in climbing toward the goal of making robots appear human, our affinity for them increases until we come to a valley, which I call the uncanny valley
The uncanny valley is the reason why those life-like robots just look so wrong, and why humans feel a certain level of repulsion when dealing with these robots. So to that end, here are a couple of links relating to bridging the uncanny valley.
- Some thoughts on why we are so freaked out by the uncanny valley
- Researchers have developed a FACE that aims to bridge the gap. Close, but oh so far
If there is going to be one culture to bridge the uncanny valley, it will likely be the Japanese. Robots are a very big part of Japanese culture, permeating many aspects of daily life. Japan faces an ageing population, declining birth rate, and low immigration rate, and robots are gradually picking up the slack in the workforce, particularly in care-giving industry.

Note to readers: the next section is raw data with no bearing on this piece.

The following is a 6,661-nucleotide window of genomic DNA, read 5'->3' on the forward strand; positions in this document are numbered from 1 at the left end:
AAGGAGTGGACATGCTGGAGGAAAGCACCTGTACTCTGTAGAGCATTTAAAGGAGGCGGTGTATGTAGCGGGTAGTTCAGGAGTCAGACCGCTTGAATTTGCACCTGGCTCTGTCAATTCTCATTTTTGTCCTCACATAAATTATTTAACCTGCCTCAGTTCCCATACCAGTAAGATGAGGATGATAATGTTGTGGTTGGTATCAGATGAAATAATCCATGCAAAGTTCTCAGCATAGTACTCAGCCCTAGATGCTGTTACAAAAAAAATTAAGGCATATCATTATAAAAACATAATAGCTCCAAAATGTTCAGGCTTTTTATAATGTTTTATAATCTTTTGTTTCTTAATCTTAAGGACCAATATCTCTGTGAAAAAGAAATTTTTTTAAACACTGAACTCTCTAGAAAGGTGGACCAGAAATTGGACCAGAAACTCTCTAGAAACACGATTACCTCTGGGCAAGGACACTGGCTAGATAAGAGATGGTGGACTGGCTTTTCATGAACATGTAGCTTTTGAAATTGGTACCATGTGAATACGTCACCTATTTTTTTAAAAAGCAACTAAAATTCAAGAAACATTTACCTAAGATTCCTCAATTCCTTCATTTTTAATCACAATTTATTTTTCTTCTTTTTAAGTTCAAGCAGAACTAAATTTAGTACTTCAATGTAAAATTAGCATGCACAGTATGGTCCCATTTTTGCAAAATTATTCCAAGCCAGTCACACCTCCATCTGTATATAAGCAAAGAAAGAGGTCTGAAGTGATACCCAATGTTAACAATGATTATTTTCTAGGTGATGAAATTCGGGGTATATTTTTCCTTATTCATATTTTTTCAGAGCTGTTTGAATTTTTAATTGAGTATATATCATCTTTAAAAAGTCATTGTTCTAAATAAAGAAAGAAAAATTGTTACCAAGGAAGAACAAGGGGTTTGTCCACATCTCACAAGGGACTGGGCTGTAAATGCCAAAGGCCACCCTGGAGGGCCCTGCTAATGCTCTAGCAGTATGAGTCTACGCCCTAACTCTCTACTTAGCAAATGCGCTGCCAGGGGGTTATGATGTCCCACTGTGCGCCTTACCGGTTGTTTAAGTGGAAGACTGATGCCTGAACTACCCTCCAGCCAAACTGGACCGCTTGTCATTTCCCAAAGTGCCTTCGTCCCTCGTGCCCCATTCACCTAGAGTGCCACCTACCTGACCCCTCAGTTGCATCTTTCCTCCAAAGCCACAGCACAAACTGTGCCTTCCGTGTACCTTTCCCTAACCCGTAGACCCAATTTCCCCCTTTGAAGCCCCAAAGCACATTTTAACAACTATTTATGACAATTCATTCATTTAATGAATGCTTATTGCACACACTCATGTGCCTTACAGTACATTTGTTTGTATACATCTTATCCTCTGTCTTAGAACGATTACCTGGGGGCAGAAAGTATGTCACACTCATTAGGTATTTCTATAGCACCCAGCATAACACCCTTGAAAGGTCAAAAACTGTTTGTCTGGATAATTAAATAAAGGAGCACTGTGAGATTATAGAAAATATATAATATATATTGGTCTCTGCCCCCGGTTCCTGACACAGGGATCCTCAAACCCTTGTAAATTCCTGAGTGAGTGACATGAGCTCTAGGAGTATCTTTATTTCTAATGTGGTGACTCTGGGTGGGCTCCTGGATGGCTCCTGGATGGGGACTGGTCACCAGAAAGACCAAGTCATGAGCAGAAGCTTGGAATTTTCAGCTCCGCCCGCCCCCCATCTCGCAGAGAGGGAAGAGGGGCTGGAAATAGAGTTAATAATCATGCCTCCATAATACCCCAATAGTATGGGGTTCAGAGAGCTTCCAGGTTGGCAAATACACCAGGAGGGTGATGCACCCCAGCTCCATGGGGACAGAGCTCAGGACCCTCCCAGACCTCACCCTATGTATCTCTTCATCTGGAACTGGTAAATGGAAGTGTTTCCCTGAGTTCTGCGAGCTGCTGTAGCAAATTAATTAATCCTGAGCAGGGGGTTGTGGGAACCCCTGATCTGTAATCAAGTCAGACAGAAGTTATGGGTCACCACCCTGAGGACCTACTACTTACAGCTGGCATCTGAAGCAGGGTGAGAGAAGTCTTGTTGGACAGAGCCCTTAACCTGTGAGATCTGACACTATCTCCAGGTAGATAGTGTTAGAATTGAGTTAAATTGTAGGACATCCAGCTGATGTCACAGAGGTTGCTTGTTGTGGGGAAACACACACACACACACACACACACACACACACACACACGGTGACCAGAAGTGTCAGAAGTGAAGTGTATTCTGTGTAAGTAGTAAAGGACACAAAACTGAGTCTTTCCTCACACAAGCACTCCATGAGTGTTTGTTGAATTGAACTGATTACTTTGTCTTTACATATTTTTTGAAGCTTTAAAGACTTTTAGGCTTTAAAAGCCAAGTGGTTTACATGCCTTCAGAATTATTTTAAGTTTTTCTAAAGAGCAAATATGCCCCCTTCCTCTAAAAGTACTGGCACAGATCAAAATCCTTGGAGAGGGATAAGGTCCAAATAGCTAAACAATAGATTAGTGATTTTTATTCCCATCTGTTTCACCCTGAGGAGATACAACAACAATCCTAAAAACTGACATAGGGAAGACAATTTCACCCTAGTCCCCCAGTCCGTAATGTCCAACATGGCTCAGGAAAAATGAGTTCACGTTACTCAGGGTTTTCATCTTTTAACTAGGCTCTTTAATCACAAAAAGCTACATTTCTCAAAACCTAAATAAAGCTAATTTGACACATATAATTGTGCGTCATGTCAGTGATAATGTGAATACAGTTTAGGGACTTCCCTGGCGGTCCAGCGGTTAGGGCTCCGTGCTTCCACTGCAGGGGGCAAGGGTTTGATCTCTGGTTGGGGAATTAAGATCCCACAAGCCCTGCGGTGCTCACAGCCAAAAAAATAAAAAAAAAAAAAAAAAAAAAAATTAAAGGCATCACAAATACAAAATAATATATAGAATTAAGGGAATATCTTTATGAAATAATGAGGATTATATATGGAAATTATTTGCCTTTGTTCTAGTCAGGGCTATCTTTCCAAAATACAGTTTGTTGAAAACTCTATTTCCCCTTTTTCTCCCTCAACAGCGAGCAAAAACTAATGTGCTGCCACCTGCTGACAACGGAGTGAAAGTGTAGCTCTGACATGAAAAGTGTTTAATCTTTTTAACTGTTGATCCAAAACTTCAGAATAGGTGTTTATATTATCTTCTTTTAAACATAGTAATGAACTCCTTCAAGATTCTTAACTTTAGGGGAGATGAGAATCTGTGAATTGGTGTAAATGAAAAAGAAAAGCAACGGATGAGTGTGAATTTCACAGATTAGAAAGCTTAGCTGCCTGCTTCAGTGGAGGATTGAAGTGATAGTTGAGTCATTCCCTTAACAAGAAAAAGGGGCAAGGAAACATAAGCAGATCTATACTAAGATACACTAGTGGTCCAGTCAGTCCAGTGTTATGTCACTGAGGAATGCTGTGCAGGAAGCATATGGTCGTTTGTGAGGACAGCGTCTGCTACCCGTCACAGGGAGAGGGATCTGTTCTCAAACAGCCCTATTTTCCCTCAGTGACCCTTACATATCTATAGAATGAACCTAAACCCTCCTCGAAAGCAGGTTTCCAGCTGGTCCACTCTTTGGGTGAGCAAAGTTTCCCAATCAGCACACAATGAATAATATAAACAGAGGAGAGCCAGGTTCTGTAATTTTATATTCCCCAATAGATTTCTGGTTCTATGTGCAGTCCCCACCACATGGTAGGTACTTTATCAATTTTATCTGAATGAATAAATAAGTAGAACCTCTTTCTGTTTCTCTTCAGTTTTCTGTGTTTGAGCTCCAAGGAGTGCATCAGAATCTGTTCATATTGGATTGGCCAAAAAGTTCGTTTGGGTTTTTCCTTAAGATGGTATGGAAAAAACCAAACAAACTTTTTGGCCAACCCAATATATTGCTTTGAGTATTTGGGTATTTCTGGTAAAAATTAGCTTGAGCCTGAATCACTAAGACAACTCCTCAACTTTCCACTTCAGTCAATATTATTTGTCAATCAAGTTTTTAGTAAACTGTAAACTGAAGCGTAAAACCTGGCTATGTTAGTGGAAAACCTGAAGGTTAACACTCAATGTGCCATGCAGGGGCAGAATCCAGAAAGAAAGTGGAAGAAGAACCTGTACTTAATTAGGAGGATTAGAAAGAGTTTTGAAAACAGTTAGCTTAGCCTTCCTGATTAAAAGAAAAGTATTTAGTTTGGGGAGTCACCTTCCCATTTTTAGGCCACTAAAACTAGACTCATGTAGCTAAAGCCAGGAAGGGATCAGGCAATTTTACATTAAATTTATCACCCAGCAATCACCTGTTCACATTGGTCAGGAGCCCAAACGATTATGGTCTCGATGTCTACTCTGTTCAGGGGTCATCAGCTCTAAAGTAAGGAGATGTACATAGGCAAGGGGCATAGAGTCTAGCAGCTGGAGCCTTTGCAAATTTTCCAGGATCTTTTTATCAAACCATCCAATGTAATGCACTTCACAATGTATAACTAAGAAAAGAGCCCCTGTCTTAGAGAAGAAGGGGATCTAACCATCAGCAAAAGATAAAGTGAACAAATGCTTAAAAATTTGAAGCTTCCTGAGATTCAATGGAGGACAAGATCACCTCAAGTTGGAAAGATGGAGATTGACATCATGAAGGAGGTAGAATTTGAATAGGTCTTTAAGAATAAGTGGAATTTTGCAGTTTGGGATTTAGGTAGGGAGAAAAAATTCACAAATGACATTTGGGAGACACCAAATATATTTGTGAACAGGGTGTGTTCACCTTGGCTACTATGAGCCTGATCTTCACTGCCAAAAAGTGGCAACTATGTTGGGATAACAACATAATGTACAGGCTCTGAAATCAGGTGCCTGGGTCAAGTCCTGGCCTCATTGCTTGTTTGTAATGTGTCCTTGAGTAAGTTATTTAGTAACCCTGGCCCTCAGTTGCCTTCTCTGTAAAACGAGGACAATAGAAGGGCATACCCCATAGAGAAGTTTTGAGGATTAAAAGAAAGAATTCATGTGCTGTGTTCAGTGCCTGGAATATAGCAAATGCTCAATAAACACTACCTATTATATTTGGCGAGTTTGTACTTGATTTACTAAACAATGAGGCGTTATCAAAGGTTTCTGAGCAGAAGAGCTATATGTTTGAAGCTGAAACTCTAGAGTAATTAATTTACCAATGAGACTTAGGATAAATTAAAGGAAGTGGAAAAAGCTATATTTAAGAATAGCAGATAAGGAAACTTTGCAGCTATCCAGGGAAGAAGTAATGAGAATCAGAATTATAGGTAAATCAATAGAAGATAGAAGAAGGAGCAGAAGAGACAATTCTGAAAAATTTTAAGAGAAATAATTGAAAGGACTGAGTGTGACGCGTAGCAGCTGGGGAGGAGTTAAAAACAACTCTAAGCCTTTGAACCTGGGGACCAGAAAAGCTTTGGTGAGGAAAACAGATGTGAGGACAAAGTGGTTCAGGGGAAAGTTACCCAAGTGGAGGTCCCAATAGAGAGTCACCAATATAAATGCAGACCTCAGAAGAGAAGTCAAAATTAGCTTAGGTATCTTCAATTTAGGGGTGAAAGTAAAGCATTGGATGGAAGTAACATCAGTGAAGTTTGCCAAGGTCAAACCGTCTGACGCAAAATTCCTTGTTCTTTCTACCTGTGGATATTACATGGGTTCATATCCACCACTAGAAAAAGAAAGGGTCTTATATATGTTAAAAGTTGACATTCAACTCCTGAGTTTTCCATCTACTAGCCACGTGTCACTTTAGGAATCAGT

- An early article speculating on the role of robots in caring for Japan’s elderly, that maybe hasn’t been fully realized, yet, but maybe soon.
- If ever we get to the point of having in house robot helpers, would you get undressed in front of the robo-help?
One way to combat the uncanny valley is to keep the robots unseen, and the transportation industry is leading the way.
- There are fully autonomous cars in development, and could be on the road by the end of the decade
- And robot driven planes could be on the way too
- All of which will raise some interesting ethical questions
Perhaps the best way to overcome the uncanny valley is through children. Efforts to make people more accepting of robots should begin early.
- Computer animated films have the potential to help kids to learn to accept the uncanniness of certain figures
- The Furby is back, and a great Radiolab story uncovers that kids actually have empathy for the creepy toy
- And great films, like this short by Spike Jonze called I’m Here, are a great way for people to gain empathy and ultimately acceptance of robots…that and seeing them dance.